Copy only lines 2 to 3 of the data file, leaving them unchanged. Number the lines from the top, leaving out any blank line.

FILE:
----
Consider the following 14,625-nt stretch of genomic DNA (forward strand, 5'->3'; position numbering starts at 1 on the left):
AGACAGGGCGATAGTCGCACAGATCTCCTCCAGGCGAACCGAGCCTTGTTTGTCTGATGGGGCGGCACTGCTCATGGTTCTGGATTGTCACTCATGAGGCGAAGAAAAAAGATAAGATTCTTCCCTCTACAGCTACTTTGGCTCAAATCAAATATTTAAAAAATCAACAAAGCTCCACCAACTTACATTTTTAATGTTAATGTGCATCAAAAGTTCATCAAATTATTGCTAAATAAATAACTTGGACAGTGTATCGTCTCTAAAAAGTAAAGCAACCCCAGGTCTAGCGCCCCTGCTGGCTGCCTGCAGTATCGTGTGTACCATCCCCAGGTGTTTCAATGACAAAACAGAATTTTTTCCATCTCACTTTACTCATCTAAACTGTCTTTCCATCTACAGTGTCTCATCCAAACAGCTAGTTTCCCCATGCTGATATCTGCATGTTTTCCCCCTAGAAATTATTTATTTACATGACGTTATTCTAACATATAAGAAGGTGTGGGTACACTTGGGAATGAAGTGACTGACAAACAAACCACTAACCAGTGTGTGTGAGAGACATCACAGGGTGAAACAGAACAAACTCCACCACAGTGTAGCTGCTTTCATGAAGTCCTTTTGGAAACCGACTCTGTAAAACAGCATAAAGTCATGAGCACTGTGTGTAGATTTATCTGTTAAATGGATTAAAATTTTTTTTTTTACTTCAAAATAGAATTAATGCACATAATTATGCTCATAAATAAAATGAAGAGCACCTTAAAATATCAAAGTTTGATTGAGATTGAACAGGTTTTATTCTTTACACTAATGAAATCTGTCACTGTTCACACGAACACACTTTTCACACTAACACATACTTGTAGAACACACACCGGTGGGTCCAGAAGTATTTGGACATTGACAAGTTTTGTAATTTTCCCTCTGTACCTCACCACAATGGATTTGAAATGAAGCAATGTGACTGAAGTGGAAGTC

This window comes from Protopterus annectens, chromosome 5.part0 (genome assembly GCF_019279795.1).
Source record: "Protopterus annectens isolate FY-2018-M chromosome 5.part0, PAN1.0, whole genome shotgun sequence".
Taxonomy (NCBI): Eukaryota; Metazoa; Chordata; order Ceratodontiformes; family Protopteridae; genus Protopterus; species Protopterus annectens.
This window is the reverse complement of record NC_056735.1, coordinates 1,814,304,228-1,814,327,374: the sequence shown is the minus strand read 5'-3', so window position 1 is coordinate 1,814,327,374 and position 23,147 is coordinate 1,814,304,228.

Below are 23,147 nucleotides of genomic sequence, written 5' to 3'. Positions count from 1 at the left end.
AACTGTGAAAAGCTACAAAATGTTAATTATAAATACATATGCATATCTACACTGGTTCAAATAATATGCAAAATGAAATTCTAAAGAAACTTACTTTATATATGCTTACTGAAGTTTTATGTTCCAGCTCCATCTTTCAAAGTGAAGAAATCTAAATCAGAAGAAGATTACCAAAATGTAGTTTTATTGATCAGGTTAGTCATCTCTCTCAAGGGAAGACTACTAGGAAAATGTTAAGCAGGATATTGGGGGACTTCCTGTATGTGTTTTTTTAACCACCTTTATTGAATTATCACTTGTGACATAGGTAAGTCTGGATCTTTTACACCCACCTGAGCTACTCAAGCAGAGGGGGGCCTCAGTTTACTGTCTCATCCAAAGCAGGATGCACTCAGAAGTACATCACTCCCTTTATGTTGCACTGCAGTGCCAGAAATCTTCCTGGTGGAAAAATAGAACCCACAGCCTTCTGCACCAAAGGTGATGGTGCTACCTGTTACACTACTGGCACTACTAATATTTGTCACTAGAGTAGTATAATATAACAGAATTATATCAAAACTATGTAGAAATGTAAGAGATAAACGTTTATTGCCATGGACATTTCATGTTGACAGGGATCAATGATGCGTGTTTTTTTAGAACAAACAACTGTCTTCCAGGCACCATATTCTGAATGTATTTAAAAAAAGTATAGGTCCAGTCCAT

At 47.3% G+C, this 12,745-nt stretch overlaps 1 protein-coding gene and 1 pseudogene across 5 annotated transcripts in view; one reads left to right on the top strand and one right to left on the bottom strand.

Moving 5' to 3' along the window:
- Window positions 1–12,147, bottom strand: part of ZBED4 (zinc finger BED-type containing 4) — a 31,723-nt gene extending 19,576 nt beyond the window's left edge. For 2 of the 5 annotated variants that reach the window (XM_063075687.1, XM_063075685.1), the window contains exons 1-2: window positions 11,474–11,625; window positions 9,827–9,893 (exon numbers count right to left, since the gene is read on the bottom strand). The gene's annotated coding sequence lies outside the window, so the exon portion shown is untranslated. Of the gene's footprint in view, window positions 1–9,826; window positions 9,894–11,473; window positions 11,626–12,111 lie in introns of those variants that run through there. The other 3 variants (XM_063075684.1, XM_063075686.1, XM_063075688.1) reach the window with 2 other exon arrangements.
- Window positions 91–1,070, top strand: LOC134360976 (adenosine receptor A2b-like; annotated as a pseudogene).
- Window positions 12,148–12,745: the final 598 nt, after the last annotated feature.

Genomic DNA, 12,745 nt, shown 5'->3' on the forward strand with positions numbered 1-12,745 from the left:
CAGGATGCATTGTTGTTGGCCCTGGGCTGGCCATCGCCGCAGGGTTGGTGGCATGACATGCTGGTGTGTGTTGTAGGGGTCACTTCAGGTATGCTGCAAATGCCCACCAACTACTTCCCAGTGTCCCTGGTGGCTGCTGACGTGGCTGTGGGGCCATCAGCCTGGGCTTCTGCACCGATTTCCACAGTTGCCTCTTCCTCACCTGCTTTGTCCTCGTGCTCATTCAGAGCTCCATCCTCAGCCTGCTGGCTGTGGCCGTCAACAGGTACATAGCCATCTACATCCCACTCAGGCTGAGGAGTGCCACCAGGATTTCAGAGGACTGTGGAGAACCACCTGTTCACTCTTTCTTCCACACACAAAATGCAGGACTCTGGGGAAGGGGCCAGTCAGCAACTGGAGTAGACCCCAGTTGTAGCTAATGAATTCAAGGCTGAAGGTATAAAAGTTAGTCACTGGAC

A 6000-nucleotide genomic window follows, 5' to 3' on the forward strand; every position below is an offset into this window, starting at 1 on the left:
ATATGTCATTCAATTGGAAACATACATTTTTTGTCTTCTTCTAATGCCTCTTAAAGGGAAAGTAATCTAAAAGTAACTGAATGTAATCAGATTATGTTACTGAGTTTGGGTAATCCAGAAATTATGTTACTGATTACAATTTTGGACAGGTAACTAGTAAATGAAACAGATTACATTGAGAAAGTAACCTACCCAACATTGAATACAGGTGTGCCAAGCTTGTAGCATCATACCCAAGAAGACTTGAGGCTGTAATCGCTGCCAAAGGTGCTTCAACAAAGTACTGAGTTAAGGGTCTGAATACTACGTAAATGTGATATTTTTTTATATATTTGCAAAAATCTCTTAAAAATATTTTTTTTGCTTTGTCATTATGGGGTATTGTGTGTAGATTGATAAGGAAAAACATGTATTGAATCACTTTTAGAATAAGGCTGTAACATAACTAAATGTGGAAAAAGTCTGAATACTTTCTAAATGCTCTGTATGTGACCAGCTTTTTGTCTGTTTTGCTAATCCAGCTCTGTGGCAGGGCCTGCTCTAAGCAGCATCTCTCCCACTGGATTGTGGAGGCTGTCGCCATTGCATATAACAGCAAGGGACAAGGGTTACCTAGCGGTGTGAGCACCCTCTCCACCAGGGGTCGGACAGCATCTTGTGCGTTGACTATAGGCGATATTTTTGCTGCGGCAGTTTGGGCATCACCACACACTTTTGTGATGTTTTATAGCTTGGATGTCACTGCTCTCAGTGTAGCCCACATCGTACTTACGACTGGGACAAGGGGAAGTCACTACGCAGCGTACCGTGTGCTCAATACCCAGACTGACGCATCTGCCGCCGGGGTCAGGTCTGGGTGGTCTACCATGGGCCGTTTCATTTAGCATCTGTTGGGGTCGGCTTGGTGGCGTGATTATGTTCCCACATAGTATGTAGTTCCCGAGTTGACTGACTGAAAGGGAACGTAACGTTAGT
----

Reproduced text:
AGACAGGGCGATAGTCGCACAGATCTCCTCCAGGCGAACCGAGCCTTGTTTGTCTGATGGGGCGGCACTGCTCATGGTTCTGGATTGTCACTCATGAGGCGAAGAAAAAAGATAAGATTCTTCCCTCTACAGCTACTTTGGCTCAAATCAAATATTTAAAAAATCAACAAAGCTCCACCAACTTACATTTTTAATGTTAATGTGCATCAAAAGTTCATCAAATTATTGCTAAATAAATAACTTGGACAGTGTATCGTCTCTAAAAAGTAAAGCAACCCCAGGTCTAGCGCCCCTGCTGGCTGCCTGCAGTATCGTGTGTACCATCCCCAGGTGTTTCAATGACAAAACAGAATTTTTTCCATCTCACTTTACTCATCTAAACTGTCTTTCCATCTACAGTGTCTCATCCAAACAGCTAGTTTCCCCATGCTGATATCTGCATGTTTTCCCCCTAGAAATTATTTATTTACATGACGTTATTCTAACATATAAGAAGGTGTGGGTACACTTGGGAATGAAGTGACTGACAAACAAACCACTAACCAGTGTGTGTGAGAGACATCACAGGGTGAAACAGAACAAACTCCACCACAGTGTAGCTGCTTTCATGAAGTCCTTTTGGAAACCGACTCTGTAAAACAGCATAAAGTCATGAGCACTGTGTGTAGATTTATCTGTTAAATGGATTAAAATTTTTTTTTTTACTTCAAAATAGAATTAATGCACATAATTATGCTCATAAATAAAATGAAGAGCACCTTAAAATATCAAAGTTTGATTGAGATTGAACAGGTTTTATTCTTTACACTAATGAAATCTGTCACTGTTCACACGAACACACTTTTCACACTAACACATACTTGTAGAACACACACCGGTGGGTCCAGAAGTATTTGGACATTGACAAGTTTTGTAATTTTCCCTCTGTACCTCACCACAATGGATTTGAAATGAAGCAATGTGACTGAAGTGGAAGTC

This window comes from Protopterus annectens, chromosome 5.part0 (genome assembly GCF_019279795.1).